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Monday, 17 October 2016

Behind Closed Doors by B A Paris

About Behind Closed Doors - from Amazon

Everyone knows a couple like Jack and Grace. He has looks and wealth, she has charm and elegance. You might not want to like them, but you do.

You’d like to get to know Grace better.

But it’s difficult, because you realise Jack and Grace are never apart.

Some might call this true love. Others might ask why Grace never answers the phone. Or how she can never meet for coffee, even though she doesn’t work. How she can cook such elaborate meals but remain so slim. And why there are bars on one of the bedroom windows.

My review of Behind Closed Doors

After reading all of the hype surrounding Behind Closed Doors, I knew that I had to read it. With so many comparing it to Gone Girl (which I loved) I wondered if the book would live up to my expectations? The good news is that it did. I really enjoyed this book, although in my mind it was very different to Gone Girl, in that I think it was more of a psychological drama than a psychological suspense novel. From the very beginning we know what will happen (and the blurb pretty much gives it away) but the drama and fast pace of the book comes from the need to know of why things happen and what the conclusion will be. I found myself frantically turning the pages with the need to know what would happen next.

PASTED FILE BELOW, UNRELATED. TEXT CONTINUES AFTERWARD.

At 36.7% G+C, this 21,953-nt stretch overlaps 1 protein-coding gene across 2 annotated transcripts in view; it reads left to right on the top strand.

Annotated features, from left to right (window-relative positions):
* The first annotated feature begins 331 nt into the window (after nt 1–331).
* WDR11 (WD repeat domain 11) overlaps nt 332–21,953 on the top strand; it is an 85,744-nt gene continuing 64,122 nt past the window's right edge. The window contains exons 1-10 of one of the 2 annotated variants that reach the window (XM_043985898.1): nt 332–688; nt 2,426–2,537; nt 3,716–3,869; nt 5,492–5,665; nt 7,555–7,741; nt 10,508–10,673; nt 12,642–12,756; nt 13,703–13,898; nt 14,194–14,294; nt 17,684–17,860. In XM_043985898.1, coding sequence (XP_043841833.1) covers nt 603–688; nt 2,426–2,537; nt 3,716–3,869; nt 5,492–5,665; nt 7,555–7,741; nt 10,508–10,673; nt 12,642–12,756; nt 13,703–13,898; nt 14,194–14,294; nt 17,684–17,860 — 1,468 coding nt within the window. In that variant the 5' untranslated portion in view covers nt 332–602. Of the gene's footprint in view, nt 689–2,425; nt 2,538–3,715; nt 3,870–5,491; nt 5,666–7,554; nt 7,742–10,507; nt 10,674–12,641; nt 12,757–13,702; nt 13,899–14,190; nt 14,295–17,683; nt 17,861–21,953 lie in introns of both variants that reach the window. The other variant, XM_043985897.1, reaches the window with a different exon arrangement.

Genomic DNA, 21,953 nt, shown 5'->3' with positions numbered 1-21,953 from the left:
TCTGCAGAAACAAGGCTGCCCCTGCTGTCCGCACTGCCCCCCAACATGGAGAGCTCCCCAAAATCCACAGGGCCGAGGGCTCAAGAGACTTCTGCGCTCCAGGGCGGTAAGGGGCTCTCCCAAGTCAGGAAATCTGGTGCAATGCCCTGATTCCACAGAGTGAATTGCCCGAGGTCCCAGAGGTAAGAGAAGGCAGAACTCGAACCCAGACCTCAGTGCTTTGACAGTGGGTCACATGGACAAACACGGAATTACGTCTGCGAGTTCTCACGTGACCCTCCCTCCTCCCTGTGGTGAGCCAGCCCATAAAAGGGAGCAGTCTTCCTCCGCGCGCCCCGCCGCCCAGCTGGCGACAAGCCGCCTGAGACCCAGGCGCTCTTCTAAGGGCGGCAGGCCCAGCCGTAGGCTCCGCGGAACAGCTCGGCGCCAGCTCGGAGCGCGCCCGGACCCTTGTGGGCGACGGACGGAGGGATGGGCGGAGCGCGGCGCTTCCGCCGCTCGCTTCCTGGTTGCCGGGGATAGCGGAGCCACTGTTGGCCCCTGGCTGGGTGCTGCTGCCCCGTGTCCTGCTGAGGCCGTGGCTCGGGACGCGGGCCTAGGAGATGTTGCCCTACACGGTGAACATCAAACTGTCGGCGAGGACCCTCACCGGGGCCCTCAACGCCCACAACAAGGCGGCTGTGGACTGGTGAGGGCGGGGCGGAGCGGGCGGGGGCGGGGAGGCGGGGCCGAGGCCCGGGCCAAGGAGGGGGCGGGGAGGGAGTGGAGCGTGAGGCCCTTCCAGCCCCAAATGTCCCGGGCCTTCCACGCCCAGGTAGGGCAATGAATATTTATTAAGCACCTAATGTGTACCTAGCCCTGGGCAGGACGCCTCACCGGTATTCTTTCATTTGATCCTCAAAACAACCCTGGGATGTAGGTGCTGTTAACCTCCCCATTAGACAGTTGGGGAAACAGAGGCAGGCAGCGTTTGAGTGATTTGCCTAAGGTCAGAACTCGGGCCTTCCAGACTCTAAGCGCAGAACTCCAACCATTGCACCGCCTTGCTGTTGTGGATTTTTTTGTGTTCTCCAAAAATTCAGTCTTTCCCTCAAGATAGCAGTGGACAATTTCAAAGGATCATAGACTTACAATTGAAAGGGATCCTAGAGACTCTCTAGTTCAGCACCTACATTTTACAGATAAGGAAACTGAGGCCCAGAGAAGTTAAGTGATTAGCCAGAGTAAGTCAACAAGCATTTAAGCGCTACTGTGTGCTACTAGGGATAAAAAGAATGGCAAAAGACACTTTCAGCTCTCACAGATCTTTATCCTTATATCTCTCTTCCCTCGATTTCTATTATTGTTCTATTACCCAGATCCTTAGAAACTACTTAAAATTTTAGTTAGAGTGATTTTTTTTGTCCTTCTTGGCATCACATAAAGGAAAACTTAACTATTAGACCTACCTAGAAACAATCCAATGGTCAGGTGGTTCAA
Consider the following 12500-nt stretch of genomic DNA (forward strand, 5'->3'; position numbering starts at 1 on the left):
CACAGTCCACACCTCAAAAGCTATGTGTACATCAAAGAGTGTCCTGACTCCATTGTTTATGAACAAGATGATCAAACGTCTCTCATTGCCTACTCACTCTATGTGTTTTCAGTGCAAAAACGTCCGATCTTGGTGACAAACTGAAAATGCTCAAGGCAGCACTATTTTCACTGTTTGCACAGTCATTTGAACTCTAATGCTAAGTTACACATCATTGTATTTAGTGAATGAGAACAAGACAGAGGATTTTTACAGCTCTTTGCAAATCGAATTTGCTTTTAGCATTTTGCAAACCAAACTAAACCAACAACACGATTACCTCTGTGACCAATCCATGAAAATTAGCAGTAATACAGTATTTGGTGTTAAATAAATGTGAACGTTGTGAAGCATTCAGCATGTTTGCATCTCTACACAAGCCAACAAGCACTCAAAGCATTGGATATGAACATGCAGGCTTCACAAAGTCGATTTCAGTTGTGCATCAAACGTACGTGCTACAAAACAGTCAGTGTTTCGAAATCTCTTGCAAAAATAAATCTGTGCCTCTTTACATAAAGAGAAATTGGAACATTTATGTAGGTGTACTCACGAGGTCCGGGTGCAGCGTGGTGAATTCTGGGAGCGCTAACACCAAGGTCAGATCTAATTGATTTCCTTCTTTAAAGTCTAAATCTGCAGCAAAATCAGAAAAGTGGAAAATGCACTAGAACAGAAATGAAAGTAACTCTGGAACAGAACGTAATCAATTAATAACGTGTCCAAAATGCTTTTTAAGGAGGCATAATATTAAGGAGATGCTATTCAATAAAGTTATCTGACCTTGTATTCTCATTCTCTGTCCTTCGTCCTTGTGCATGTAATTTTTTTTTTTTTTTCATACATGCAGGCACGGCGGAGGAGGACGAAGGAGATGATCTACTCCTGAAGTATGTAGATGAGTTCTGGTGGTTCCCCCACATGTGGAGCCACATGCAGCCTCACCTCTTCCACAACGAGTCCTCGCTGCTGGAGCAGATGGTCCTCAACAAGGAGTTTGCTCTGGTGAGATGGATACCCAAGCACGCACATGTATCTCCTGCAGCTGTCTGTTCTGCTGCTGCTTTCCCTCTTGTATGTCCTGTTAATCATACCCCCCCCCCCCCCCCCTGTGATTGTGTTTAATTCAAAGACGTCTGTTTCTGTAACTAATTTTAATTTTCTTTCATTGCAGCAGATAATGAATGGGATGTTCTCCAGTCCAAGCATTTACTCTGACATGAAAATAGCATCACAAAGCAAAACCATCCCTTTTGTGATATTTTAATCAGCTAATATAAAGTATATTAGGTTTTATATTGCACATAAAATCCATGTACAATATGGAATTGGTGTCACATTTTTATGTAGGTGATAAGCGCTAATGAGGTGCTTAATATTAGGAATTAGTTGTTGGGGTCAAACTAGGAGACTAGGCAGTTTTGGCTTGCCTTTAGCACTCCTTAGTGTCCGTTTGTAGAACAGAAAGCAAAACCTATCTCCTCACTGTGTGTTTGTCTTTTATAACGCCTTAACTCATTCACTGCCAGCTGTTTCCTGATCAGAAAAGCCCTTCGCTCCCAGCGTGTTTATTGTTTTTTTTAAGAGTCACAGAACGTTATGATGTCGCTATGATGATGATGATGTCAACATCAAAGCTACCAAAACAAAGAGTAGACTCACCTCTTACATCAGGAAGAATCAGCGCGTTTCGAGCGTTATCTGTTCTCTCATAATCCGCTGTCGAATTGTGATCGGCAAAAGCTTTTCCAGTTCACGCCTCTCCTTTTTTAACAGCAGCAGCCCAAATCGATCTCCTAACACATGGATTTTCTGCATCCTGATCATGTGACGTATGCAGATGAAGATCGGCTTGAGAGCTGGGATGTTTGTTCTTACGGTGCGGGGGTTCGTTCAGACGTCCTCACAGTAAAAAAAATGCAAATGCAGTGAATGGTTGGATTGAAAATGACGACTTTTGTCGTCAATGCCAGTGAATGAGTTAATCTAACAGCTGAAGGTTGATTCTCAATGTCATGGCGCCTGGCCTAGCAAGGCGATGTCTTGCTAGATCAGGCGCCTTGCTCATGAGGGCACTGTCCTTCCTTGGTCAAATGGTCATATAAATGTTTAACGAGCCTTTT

I found this book truly frightening because what happens could happen to anyone. It brings up the questions: how well do we know our friends? Do they really have a perfect marriage? It really makes us question what we see with our own eyes and the realty of what could actually be going on behind closed doors. The answer is, we will never know.

This book is incredibly difficult to review without giving the plot away. Told form Grace's point of view, we read present day chapters that are intermingled with chapters from a year ago. Together they help us to form a picture of what has happened, what is happening and how things will end. Much of this book's success is down to Grace and the fact that we empathise with her, we are with her every step of the way throughout her journey. I found that I walked in her shoes, and where I was standing was very uncomfortable indeed.

My favourite character in the book though was Millie. Grace's younger sister who has Down's syndrome. The bond that they share I found particularly heart-warming and the fact that Grace would do anything for her - and vice versa very humbling. I found Millie to be the strongest character in the book and I had a huge respect for her. Sadly, I felt a little let down regarding the social aspects of Millie's care and that certain statements in the book (that are central to the plot) were simply factually incorrect. Although this did not detract from the enjoyment of the book, it did make the central events surrounding Millie unbelievable, and this I felt was a shame. Perhaps with more research on Down's syndrome and how individuals are cared for and supported in the community, then this particular storyline within the novel could have been far tighter.

I really did enjoy Behind Closed Doors. It was a haunting and disturbing read, in that what happened to Grace could happen to any woman.

Behind Closed Doors can be bought from Amazon here

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